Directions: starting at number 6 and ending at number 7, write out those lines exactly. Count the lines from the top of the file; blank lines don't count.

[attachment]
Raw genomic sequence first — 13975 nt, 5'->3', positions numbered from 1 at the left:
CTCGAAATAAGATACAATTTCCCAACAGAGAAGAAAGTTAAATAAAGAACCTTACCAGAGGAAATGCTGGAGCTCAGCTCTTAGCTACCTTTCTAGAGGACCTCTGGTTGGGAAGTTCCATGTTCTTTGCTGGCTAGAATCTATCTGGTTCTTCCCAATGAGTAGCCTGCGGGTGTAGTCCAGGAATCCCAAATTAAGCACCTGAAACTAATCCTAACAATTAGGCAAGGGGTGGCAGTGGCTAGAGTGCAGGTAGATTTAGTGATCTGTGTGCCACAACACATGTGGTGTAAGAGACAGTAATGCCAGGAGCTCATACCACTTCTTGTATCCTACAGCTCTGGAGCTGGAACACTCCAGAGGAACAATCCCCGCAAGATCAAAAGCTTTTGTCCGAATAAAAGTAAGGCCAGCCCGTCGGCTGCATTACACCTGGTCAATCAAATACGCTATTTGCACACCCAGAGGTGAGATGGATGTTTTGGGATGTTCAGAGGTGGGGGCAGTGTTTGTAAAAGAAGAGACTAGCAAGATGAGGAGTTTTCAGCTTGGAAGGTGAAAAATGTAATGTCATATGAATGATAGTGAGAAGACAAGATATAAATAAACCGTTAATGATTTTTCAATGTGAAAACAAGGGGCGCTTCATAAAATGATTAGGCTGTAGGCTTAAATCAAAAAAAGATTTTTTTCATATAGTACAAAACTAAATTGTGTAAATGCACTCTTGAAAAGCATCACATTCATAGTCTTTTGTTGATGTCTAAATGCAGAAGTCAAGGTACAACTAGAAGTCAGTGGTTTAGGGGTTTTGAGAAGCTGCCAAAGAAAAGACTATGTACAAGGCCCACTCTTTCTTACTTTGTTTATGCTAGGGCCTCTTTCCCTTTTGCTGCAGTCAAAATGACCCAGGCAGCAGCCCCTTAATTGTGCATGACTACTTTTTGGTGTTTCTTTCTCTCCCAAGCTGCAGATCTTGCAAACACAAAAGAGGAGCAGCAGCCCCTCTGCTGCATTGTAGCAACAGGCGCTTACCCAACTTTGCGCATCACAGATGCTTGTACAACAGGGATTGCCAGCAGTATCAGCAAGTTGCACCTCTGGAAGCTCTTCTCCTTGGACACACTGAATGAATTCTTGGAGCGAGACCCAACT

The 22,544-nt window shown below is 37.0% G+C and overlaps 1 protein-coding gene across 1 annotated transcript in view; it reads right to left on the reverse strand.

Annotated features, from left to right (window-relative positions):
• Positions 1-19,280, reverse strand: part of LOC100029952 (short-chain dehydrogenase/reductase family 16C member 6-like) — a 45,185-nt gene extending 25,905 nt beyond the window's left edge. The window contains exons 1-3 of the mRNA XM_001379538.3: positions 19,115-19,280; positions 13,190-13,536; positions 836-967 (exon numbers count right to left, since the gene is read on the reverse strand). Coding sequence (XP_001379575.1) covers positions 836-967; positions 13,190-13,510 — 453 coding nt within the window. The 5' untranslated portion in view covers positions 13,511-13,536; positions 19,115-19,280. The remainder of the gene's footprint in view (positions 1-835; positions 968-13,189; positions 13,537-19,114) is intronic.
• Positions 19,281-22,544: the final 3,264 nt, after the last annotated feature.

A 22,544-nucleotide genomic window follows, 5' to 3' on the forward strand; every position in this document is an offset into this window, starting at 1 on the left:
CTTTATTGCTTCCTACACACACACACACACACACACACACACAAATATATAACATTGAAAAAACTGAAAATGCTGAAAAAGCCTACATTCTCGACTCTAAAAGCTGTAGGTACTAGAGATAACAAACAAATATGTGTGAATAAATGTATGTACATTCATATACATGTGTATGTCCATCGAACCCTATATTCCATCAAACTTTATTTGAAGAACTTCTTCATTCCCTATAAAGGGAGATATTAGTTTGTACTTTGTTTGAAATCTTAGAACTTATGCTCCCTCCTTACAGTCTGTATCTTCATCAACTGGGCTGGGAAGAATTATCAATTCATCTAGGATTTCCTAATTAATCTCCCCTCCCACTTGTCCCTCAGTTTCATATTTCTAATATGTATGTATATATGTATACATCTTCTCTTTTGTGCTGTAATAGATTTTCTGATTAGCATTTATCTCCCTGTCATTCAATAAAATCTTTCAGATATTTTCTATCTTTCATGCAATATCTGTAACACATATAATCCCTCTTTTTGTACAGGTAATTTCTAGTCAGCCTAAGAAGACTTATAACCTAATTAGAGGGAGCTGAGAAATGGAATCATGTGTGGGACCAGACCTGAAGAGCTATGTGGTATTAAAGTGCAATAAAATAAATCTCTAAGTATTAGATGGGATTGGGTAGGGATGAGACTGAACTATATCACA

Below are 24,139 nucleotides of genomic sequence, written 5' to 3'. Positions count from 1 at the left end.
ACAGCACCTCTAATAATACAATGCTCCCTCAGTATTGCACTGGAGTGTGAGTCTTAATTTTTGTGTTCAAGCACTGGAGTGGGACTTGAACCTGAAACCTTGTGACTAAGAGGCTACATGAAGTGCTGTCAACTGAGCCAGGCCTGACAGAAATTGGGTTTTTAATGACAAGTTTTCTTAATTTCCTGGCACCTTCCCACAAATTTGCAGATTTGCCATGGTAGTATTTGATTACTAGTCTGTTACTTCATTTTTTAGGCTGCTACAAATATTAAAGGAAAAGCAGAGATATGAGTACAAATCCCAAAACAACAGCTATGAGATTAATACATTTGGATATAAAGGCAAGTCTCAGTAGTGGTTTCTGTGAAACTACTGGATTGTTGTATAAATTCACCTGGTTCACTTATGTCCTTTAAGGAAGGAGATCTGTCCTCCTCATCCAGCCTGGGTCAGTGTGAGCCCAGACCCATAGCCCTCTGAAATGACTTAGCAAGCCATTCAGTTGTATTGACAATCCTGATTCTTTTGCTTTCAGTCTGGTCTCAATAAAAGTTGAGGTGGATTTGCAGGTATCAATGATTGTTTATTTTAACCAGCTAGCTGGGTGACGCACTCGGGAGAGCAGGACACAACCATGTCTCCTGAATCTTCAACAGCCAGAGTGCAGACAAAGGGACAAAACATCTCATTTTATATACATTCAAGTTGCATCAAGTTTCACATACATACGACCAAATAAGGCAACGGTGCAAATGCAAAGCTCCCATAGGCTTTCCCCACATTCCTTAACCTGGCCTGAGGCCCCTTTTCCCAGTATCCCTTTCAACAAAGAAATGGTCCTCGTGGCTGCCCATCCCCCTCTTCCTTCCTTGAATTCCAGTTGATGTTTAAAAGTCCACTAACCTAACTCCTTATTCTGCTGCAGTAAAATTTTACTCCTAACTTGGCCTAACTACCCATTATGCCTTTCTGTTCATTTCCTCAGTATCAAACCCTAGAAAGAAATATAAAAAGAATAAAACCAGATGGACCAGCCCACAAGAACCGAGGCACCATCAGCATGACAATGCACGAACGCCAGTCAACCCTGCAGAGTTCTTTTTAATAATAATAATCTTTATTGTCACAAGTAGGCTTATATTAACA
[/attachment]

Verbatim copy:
• Positions 19,281-22,544: the final 3,264 nt, after the last annotated feature.

A 22,544-nucleotide genomic window follows, 5' to 3' on the forward strand; every position in this document is an offset into this window, starting at 1 on the left: